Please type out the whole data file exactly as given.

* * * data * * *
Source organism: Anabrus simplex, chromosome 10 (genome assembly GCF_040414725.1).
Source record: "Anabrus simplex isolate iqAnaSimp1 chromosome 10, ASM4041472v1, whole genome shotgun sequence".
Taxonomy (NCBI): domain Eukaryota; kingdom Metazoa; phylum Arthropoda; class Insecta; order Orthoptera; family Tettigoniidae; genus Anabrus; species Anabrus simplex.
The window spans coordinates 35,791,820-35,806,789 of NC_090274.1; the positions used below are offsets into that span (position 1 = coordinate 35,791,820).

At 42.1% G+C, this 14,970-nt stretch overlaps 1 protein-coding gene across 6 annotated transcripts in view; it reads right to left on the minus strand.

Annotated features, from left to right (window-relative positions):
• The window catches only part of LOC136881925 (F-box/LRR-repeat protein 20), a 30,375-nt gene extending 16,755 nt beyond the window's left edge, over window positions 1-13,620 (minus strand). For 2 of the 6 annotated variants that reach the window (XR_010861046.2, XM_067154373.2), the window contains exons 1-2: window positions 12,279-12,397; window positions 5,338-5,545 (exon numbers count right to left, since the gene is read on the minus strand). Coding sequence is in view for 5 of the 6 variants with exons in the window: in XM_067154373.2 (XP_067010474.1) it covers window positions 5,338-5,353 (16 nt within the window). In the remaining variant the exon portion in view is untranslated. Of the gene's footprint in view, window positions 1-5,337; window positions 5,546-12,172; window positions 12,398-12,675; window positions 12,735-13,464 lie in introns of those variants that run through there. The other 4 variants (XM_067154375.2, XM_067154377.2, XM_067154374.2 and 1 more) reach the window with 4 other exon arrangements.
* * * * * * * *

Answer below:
Source organism: Anabrus simplex, chromosome 10 (genome assembly GCF_040414725.1).
Source record: "Anabrus simplex isolate iqAnaSimp1 chromosome 10, ASM4041472v1, whole genome shotgun sequence".
Taxonomy (NCBI): domain Eukaryota; kingdom Metazoa; phylum Arthropoda; class Insecta; order Orthoptera; family Tettigoniidae; genus Anabrus; species Anabrus simplex.
The window spans coordinates 35,791,820-35,806,789 of NC_090274.1; the positions used below are offsets into that span (position 1 = coordinate 35,791,820).

At 42.1% G+C, this 14,970-nt stretch overlaps 1 protein-coding gene across 6 annotated transcripts in view; it reads right to left on the minus strand.

Annotated features, from left to right (window-relative positions):
• The window catches only part of LOC136881925 (F-box/LRR-repeat protein 20), a 30,375-nt gene extending 16,755 nt beyond the window's left edge, over window positions 1-13,620 (minus strand). For 2 of the 6 annotated variants that reach the window (XR_010861046.2, XM_067154373.2), the window contains exons 1-2: window positions 12,279-12,397; window positions 5,338-5,545 (exon numbers count right to left, since the gene is read on the minus strand). Coding sequence is in view for 5 of the 6 variants with exons in the window: in XM_067154373.2 (XP_067010474.1) it covers window positions 5,338-5,353 (16 nt within the window). In the remaining variant the exon portion in view is untranslated. Of the gene's footprint in view, window positions 1-5,337; window positions 5,546-12,172; window positions 12,398-12,675; window positions 12,735-13,464 lie in introns of those variants that run through there. The other 4 variants (XM_067154375.2, XM_067154377.2, XM_067154374.2 and 1 more) reach the window with 4 other exon arrangements.